For the Liberals, they are fighting over the anti-Harper votes which are around 2/3 of the population and if the NDP is able to make the case they are the best party to unseat Harper there isn't much they can do. At the same time with the Tory's nasty attack ads, expectations of Justin Trudeau are much lower than a year ago so if he rans a decent campaign and performs better than expected he just might pull it off, although it will likely only be a minority.

For the NDP, there are in reasonable good shape, but unlike in Alberta this past spring, Ontario in 1990, or Quebec last federal election, the fact they are leading this early means they will come under a lot more scrutiny which could hurt them. In the above three cases, they weren't a real threat until less than two weeks before the election so there wasn't enough time to pick apart their weaknesses and parties typically ignore parties they don't think have much chance at winning. By the same token Mulcair is a very strong leader and seasoned veteran so if any NDP leader can push them through it would be him.

So in sum too early to tell as it's anyone's game at this point. A majority for anyone seems highly unlikely due to regional weaknesses (Conservatives east of the Ottawa River, Liberals in Western Canada outside Winnipeg and Lower Mainland, Francophone Quebec, and Rural Ontario; NDP in suburban Ontario, and much of the Prairies as well as some rural Ontario ridings) so although each party could in theory win a majority, it would mean in the Tory's case pretty much holding everything they've got or picking up some new ridings while for the Liberals it would mean winning in ridings they were massively defeated last time around in (i.e. under 20% support) and for the NDP it would mean winning in areas that have never voted NDP before and where they usually aren't a factor.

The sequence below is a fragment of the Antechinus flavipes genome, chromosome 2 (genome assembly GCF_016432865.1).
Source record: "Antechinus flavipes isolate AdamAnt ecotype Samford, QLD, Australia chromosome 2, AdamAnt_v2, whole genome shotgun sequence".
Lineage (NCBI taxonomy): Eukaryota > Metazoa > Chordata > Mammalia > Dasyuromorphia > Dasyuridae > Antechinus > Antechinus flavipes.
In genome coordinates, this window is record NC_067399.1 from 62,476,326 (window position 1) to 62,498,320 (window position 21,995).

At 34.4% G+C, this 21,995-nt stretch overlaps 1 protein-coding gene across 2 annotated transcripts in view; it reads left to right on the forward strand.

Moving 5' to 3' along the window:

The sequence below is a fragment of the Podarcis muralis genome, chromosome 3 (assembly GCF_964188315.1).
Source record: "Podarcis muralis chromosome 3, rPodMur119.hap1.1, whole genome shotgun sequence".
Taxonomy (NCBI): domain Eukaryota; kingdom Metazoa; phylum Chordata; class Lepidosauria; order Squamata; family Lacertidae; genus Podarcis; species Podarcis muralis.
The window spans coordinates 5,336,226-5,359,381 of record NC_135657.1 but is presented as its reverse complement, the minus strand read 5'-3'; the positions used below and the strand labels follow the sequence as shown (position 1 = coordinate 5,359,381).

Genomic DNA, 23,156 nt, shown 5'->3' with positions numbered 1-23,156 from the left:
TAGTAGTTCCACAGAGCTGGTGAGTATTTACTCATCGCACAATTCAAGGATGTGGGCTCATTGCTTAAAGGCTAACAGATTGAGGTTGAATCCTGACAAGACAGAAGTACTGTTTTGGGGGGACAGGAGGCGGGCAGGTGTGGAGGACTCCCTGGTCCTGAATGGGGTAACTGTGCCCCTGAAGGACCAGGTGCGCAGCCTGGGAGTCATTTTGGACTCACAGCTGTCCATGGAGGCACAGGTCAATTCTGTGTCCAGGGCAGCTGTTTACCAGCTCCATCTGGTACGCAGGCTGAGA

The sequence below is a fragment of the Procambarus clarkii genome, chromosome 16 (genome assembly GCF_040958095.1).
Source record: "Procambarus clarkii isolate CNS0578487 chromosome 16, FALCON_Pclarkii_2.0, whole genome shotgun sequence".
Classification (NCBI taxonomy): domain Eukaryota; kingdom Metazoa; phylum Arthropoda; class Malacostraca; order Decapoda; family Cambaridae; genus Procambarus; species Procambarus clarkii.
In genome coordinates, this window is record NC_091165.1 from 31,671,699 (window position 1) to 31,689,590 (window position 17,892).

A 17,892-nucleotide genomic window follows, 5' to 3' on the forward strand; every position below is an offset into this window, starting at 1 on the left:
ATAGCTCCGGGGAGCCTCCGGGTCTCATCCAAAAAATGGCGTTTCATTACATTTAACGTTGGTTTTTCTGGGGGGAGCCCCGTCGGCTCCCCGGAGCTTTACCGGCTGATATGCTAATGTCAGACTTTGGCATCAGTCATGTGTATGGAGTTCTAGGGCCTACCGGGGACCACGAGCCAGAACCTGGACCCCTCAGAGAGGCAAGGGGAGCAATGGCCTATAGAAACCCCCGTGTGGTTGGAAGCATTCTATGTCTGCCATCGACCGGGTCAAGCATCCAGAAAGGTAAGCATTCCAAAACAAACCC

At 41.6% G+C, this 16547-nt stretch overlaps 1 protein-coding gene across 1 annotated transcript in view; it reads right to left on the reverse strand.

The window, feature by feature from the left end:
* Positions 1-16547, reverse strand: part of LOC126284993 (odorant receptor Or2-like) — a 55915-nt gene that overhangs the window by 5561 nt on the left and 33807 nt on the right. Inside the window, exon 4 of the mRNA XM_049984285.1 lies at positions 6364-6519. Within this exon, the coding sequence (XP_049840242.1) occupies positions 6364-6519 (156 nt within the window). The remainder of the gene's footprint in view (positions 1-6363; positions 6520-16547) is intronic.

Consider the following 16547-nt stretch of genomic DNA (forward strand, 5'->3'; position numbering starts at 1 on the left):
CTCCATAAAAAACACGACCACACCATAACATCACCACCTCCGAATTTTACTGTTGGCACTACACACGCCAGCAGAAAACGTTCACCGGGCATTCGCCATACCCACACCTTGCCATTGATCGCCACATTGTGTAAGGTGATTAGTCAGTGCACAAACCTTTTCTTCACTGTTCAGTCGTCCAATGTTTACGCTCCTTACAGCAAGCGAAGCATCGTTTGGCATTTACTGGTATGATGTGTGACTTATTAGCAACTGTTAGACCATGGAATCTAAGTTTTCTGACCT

Anonymous said...

Actually, I think things are shaping up poorly. It seems in each region either the Liberals OR the NDP are emerging as the challenger, except in areas where Conservative support has tank. If that continues then the Liberal and NDP support will be distributed far more effectively.

L said...

I am not as confident, but remain hopeful, but am afraid. Mulroney was vilified by all by 1992 and it worked (same media and other lies by others while campaigning), and I think all the anti-Harper sentiment could work, as most voters know nothing about how governments work nor about economics, including what federal governments can actually do or should do to affect the economy. Certainly, this is no time for economic stimulus spending resulting in more deficits. Certainly, we can not have any new (EVER) pay-as-you-go programs.

Obviously, there is a core group of us who do the research and know of the accomplishments, but most Canadians do not. I do hope the Harper election team has some rabbits to pull out of hats after Labour Day. Most certainly, I will be supporting my local candidates with $ and time, but this is not going to be a fun or stable time for Canada, as minority governments can be somewhat unstable.